Biden Announcement

On the four-year anniversary of announcing his victorious candidacy in 2019, President Joe Biden declared re-election in a video presentation.

With questions surrounding his personal longevity – currently at 80 years of age, Mr. Biden is already the oldest individual to occupy his office – the President plans to adopt the theme of ‘needing more time to finish the job’ that he originally outlined when he embarked upon his 2020 national campaign.

The recent NBC News poll, however, suggests that he will have some challenges in convincing voters to award him with a second term.

The NBC survey (4/14-18; 1,000 US adults; 800 US registered voters; live interview) begins with testing President Biden’s job approval. We see only 41% approving of his performance in office (15% strongly approve; 26% somewhat approve) and 54% expressing a negative opinion (45% strongly disapprove; 9% somewhat disapprove).

The most troubling segment from the President’s perspective is his strong approval versus strong disapproval ratio, which is only 1:3 (15% to 45%), and negative intensity is always a clear warning sign.

Drilling down further into Mr. Biden’s job approval scores, the NBC pollsters asked about his performance within two specific issue areas, the economy and race relations.

As has been the case since August of 2021 in NBC polling, the President is upside down regarding his handling of the US economy. In this current survey, only 38% approve of how he has managed the economy, while 58% disapprove. Though these ratings are poor, the current figures are an improvement over his nadir, which occurred in March of 2022 (33:63%).

On race relations, the trend is reversed. Two years ago, 49% of the NBC respondents believed the President was doing a good job in this area while 43% disagreed. In the current poll, however, his ratio has dropped to 43:43%.

The part of the poll attracting the most publicity covers responses to the question about whether the poll participants want him to seek re-election. Only 26% said they believe Mr. Biden should run again while a full 70% said he should not.

This result, however, is not the most troubling data point for the President. Answering the question as to whether the respondent would vote for Mr. Biden only 21% said they would definitely do so, while an additional 20% said they would “probably” vote for the President. Conversely, 39% said they would definitely vote for the Republican candidate with another 8% saying they would probably do so. Therefore, the President trails a placebo Republican 41-47%.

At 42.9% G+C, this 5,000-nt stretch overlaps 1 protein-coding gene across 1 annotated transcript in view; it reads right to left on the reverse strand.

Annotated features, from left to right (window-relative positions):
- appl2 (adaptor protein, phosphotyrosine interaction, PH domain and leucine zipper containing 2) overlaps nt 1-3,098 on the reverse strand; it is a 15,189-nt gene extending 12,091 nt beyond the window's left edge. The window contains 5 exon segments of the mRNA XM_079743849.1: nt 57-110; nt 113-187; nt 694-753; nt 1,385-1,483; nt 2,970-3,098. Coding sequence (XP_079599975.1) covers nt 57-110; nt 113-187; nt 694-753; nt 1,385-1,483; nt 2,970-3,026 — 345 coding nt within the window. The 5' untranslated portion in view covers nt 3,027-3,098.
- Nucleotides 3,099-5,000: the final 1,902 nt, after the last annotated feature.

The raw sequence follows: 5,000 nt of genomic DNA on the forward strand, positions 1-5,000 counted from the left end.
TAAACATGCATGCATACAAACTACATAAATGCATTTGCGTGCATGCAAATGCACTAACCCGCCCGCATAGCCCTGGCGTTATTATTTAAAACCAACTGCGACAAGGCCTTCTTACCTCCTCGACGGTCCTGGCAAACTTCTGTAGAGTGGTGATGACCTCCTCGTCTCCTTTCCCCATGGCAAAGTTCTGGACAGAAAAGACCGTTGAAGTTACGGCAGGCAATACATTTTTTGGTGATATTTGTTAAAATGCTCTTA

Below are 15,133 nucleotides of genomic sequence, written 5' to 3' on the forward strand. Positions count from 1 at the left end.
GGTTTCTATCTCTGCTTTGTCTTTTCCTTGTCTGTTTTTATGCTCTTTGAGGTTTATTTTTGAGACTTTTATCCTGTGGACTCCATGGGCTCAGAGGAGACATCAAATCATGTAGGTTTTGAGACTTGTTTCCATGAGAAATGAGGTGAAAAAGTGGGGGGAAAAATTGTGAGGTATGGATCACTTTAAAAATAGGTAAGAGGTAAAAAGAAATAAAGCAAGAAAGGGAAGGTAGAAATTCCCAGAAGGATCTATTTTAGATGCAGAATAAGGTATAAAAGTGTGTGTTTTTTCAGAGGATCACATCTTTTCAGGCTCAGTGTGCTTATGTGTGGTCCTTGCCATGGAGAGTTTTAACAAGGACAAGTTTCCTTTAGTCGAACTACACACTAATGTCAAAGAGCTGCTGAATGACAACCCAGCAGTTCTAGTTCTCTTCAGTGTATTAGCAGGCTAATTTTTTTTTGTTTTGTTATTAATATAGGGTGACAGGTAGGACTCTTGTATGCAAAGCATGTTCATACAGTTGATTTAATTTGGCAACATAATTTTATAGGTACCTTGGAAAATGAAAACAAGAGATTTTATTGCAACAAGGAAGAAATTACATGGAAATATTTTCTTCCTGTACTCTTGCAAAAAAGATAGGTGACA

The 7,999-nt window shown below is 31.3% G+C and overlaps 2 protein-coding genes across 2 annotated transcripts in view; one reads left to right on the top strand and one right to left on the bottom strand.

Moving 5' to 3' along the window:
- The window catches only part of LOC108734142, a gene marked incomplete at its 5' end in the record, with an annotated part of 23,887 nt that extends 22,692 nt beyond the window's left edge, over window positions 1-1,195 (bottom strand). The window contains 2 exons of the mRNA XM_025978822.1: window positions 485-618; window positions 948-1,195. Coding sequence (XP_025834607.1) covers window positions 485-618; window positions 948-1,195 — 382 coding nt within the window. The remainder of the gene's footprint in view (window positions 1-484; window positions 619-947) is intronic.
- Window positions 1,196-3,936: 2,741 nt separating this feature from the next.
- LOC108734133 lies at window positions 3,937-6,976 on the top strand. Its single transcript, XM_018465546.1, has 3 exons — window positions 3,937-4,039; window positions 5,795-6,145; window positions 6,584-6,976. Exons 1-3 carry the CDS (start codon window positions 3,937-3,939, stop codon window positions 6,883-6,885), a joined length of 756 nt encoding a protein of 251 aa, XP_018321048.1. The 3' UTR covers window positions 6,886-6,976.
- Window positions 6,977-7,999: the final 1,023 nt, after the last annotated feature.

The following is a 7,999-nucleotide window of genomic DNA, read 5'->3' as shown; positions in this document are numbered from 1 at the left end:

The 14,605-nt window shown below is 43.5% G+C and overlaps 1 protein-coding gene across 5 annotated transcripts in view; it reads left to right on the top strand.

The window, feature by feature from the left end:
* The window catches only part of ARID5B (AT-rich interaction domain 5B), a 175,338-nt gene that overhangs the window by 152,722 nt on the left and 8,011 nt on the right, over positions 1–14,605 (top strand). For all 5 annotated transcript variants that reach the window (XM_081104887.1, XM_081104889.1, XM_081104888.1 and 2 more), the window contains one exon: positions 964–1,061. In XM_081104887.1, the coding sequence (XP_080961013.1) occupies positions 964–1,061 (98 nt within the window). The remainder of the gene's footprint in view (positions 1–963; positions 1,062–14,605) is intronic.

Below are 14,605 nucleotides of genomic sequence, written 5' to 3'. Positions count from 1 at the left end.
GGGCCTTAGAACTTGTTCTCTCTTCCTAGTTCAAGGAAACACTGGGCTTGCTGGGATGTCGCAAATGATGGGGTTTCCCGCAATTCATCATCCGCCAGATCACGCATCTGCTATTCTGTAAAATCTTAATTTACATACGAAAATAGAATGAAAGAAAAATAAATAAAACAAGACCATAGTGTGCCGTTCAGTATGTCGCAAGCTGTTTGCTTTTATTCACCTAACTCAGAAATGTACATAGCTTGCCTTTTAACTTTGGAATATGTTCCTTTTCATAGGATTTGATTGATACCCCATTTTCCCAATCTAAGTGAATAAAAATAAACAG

But, the polling news is not all negative from Mr. Biden’s perspective. His most likely general election opponent, former President Donald Trump, also fares poorly.

Presumably, the most troubling aspect is the perception of the charges brought against him in New York. A total of 52% believe that Mr. Trump is being treated “as anyone else accused of doing what he did,” while only 43% buys into the former President’s line that he is being “unfairly targeted.”

While the number of people not wanting Mr. Biden to seek re-election are somewhat higher than those making a similar statement about former President Trump, the latter man’s numbers in this regard are also not good (35% he should run; 60% he should not).

While this NBC News poll portends rather badly for President Biden, the sentiments expressed may not make a major difference in the 2024 vote. Mr. Biden’s standing was similar, if not worse, before the 2022 midterm election and his party performed surprisingly well.

The expressed intensity of Mr. Trump’s negative numbers appears to be more important than the President’s poor job approval rating and the fact that people think his age is a major impediment to his serving in office. Therefore, results as we have witnessed in this latest national poll, which are commensurate with other recent conducted surveys, may not accurately depict the President’s standing when people are faced with the choice of he and Mr. Trump.

It remains to be seen if Mr. Trump continues to cruise through the Republican nomination process, but if he does, it is reasonable to believe, at least during the outset, that the 2024 result likely won’t be much different than how the 2020 election unfolded.

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